Pp. 86-110 (25)
Andy H. Choi,
Bioceramics prior to the 1970s were utilized as implants to perform singular
and biologically inert roles. The limitations with these manufactured materials as tissue
substitutes were emphasized with the growing realization that tissues and cells of the
human body function other different metabolic and regulatory roles. The demands of
bioceramics have changed from sustaining a fundamentally physical function without
provoking a host response to providing a more positive interaction with the host ever
since. This has been complemented by increasing demands on medical devices to
extend the duration of life in addition to improving its quality. More importantly, the
exciting and potential opportunities associated with the use of nanobioceramics as body
interactive materials, facilitating the body to heal, or promoting the regeneration of
tissues, therefore restoring physiological functions. Major factors in determining the
potential applications of a biomaterial are its biocompatibility and functionality.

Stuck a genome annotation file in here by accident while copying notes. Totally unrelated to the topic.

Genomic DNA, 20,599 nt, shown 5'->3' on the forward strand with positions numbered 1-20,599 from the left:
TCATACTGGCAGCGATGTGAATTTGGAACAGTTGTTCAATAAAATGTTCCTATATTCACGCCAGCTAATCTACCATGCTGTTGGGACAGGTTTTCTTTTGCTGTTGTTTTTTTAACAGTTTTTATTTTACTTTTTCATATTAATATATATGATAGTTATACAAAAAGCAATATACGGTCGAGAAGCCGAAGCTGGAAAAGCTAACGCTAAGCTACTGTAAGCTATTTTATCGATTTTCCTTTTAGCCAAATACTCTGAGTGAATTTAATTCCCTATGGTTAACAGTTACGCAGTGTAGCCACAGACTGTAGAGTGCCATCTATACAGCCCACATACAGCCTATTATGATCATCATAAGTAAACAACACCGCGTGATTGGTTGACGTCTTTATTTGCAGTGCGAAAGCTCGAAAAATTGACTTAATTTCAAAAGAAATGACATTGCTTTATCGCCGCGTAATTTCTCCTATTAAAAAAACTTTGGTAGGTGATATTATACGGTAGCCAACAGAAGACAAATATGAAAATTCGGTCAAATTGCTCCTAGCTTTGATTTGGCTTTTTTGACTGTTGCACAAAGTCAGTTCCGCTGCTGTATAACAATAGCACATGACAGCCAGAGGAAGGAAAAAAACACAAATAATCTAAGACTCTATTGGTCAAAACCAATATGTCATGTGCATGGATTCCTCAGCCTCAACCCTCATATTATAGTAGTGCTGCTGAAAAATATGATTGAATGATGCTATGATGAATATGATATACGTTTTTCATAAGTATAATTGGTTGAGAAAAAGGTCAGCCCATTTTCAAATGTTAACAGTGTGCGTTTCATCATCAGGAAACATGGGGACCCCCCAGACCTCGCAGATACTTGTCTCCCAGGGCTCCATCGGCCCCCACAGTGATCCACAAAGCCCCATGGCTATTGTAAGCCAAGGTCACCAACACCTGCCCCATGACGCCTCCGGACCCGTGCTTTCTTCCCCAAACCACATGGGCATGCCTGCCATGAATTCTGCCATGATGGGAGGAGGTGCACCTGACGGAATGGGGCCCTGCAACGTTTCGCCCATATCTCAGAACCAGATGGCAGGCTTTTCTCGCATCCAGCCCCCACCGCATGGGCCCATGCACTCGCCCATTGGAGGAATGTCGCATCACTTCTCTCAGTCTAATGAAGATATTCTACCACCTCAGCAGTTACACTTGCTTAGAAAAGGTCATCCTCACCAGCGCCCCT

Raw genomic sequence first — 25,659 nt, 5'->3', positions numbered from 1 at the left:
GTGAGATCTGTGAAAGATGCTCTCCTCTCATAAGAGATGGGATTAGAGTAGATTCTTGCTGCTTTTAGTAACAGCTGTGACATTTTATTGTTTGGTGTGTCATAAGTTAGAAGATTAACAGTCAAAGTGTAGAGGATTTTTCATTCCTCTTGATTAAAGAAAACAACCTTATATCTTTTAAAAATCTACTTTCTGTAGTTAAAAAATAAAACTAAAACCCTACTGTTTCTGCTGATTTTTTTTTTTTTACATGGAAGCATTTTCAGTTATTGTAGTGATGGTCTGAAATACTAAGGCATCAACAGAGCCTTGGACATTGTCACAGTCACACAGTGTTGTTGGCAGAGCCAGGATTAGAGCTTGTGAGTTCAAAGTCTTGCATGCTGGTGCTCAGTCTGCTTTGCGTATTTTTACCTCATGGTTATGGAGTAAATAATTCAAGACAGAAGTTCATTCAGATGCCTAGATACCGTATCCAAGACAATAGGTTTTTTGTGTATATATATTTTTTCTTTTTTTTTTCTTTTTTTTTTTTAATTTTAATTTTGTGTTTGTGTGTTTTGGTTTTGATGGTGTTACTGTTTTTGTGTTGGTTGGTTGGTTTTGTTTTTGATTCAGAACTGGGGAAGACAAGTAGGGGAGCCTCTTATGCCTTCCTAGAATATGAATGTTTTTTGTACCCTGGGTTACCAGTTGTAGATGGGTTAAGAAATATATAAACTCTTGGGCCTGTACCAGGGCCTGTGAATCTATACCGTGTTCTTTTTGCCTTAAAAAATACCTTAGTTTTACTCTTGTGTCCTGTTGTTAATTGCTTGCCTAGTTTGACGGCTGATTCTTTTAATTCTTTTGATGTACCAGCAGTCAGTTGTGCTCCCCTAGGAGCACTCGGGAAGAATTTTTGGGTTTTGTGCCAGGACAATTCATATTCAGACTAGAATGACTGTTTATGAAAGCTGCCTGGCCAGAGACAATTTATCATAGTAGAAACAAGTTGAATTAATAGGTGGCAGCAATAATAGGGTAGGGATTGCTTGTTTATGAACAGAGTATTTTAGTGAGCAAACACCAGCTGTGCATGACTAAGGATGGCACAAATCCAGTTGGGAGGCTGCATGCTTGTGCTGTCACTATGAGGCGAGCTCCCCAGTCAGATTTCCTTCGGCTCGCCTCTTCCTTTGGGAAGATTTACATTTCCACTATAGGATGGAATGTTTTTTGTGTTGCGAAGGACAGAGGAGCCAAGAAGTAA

Furthermore, the bioceramic should not suffer any deformation when loaded under
physiological situations. In terms of mechanical properties, the safety of ceramic
components is related to their mechanical strength. As a result, improving the
mechanical strength of ceramics is the primary objective as well as all the properties
which are interrelated to strength.
Alumina Al2O3, Bioactive glass, Bioceramics, Bioglass, Calcium
phosphate, Fracture toughness, Glass ceramics, Hot isostatic pressing, Hot
pressing, Hydroxyapatite HAp, Nanobioceramics, Nanocomposites, Partially
stabilized zirconia PSZ, Sol-gel, Zirconia ZrO2, 3-D printing.